The LandScan Global Population Databases, developed at the Department of Energy's Oak Ridge National Laboratory, represent resolution global population distribution databases available. This is a geographically based, population distribution model.
LandScan is a global population database that shows geographical distribution of population at one-kilometer resolution over an average 24 hour period.
The LandScan algorithm uses spatial data and imagery analysis technologies and the most up-to-date census data within an administrative boundary. Accurate administrative boundaries are an integral part of the LandScan population distribution modeling process. These population distribution models are tailored to match the data conditions and geographical nature of each individual country and region.
Most national censuses count populations by measuring where people sleep (or reside) rather than where they work or travel. LandScan integrates daytime movements and collective travel habits into a single measure to produce a better representation of where people are located during an average day.
With improvements added this year, high-resolution imagery sources were used extensively for validation to refine urban areas, land cover data, and thousands of smaller villages and populated places.
Description adapted from http://www.eastview.com/online/landscan , which provides additional information
This collection from the University of Michigan Museum of Zoology Mammal Division includes page images and brief data records of a scrapbook comprised of maps of the state of Michigan, keyed to anecdotal reports of species in the state over time (primarily from the 19th and early 20th centuries). It is believed to have been created by N. A. Wood.
This is part of the Flora and Fauna of the Great Lakes Region: A Multimedia Digital Collection.
This collection contains map images showing the locations in which fish have been recorded in Michigan. The atlas contains separate maps for 153 species. Records are keyed to indicate whether a voucher specimen is available in the University of Michigan Museum of Zoology.
CultureGrams Online Database is a leading reference for concise, reliable, and up-to-date cultural information on countries across the globe. It includes four editions: the World Edition (for junior high school and up) and the Kids, States, and Canadian Provinces editions (for upper elementary school students). In addition to the country/state/province reports, the database includes the following features: images, slideshows, streaming videos, sortable data tables and graphs, interviews with natives from countries around the world, recipes for each country, and more. The World Edition includes 208 country-specific reports. These provide complete coverage of every sovereign country recognized by the United Nations, plus several foreign dependencies.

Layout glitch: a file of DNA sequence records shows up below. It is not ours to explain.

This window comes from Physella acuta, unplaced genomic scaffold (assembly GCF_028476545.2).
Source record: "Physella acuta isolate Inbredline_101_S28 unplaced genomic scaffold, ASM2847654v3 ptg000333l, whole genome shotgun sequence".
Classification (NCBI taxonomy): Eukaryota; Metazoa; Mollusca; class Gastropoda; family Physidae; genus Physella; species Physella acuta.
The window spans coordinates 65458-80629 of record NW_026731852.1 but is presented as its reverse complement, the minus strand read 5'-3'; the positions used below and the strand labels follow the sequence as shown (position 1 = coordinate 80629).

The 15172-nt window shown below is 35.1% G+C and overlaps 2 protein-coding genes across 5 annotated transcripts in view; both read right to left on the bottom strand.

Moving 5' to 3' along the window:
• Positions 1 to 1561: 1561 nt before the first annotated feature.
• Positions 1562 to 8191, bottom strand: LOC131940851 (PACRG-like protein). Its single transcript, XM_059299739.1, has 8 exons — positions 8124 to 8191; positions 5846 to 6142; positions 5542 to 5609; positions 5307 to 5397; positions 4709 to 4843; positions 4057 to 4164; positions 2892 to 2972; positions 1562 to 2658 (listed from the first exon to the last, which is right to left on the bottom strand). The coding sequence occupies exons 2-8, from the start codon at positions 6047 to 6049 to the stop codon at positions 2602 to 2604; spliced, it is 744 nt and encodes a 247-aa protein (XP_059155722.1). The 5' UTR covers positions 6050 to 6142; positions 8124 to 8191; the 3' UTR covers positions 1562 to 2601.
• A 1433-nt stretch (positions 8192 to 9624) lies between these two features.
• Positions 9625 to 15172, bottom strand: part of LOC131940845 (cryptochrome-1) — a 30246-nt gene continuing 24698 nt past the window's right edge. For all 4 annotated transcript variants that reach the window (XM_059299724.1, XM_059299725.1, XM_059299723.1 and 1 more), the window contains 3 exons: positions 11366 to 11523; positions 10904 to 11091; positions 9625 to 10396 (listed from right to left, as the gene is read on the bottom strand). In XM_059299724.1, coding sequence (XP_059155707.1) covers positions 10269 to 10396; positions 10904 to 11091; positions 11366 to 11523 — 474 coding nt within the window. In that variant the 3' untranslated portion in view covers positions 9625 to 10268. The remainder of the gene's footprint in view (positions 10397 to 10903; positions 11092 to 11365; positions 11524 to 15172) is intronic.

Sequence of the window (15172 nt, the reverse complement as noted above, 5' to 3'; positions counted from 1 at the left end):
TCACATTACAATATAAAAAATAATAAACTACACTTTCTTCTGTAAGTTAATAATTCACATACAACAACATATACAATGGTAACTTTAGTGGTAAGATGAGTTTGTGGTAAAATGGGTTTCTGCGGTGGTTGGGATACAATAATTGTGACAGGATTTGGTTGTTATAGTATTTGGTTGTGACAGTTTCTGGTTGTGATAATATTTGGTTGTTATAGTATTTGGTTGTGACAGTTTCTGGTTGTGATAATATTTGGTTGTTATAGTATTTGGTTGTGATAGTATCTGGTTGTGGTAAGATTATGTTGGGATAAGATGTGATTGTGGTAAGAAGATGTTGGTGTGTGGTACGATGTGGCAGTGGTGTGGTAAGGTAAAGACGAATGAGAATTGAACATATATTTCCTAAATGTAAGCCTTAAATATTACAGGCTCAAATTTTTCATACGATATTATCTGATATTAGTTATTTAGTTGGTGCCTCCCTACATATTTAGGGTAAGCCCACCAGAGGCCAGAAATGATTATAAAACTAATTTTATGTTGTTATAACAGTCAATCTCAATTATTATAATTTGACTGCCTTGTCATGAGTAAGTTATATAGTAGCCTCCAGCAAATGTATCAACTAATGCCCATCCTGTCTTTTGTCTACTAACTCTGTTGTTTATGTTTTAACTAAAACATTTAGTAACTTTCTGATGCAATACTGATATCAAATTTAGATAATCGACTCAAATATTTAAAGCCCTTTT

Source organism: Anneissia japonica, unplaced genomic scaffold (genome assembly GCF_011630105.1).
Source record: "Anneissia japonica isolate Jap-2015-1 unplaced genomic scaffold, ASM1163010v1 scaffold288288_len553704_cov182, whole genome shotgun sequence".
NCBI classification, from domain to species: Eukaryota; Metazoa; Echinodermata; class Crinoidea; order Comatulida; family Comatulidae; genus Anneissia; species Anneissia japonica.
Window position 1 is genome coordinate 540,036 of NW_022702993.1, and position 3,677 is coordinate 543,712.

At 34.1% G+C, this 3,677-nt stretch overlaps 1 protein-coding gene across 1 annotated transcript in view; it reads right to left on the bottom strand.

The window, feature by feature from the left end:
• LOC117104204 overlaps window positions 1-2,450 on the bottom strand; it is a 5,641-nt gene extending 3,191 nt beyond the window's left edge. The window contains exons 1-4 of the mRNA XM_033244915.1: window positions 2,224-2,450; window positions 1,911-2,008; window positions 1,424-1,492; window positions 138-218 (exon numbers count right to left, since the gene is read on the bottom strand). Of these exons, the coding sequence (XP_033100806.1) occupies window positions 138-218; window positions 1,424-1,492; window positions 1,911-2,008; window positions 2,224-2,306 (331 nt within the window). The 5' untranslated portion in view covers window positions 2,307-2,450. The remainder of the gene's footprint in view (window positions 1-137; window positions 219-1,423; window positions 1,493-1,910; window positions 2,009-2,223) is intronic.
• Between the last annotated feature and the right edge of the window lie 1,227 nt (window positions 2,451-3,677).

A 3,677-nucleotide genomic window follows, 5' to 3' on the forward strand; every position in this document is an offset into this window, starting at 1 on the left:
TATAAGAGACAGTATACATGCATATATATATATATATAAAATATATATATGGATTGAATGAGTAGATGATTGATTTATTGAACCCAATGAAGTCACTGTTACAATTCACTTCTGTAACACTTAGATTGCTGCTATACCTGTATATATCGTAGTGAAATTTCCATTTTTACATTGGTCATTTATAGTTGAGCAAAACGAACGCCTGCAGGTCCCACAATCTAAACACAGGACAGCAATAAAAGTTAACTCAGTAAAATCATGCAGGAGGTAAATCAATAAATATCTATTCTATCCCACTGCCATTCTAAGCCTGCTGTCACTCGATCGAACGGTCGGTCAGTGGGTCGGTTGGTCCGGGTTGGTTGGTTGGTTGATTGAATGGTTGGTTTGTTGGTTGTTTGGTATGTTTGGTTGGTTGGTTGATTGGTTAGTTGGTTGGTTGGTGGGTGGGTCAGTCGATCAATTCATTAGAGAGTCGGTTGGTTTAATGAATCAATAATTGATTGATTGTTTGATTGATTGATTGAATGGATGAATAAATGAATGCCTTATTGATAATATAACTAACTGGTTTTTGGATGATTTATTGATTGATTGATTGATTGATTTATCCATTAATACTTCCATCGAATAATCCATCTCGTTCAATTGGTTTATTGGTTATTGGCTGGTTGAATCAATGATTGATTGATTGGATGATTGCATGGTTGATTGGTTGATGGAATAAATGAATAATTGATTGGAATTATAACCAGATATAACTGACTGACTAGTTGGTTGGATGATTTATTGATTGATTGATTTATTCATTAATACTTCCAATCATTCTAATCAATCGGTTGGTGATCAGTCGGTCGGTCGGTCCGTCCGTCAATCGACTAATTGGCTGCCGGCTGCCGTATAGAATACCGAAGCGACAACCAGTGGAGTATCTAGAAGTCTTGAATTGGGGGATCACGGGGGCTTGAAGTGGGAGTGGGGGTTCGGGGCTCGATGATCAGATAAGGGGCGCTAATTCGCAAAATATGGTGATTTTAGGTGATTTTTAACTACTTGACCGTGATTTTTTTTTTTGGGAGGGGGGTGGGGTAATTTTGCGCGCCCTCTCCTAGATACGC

Each World Edition report is written by a native or long-term resident of the country in coordination with a CultureGrams editor. Writers are selected for their education, knowledge of a national language, experience with different regions and socioeconomic groups, recent residency in the country, and access to current information.
Sanborn maps are large-scale plans of American cities and towns, created 1867-1970. They were created to assist fire insurance companies to assess the risk associated with insuring a property. The maps were drawn at a scale of 50 feet to one inch. ProQuest Sanborn Maps Geo Edition provides geo-coding and indexing by address for a selection of Sanborn maps. Searching can be done by address or by latitutde/longitude coordinates. Maps from different years can be layered, including modern maps using the Google Map interface.
Eight states are included: Florida, Illinois, Massachusetts, Michigan, New York, North Carolina, Pennsylvania and Virginia.
Cities included: Baltimore, Boston, Charlotte, Detroit, Los Angeles, Miami, New York, Newark, Philadelphia, Richmond, Seattle and Washington DC.
For other all areas use Digital Sanborn Maps 1867-1970, without geo-coding.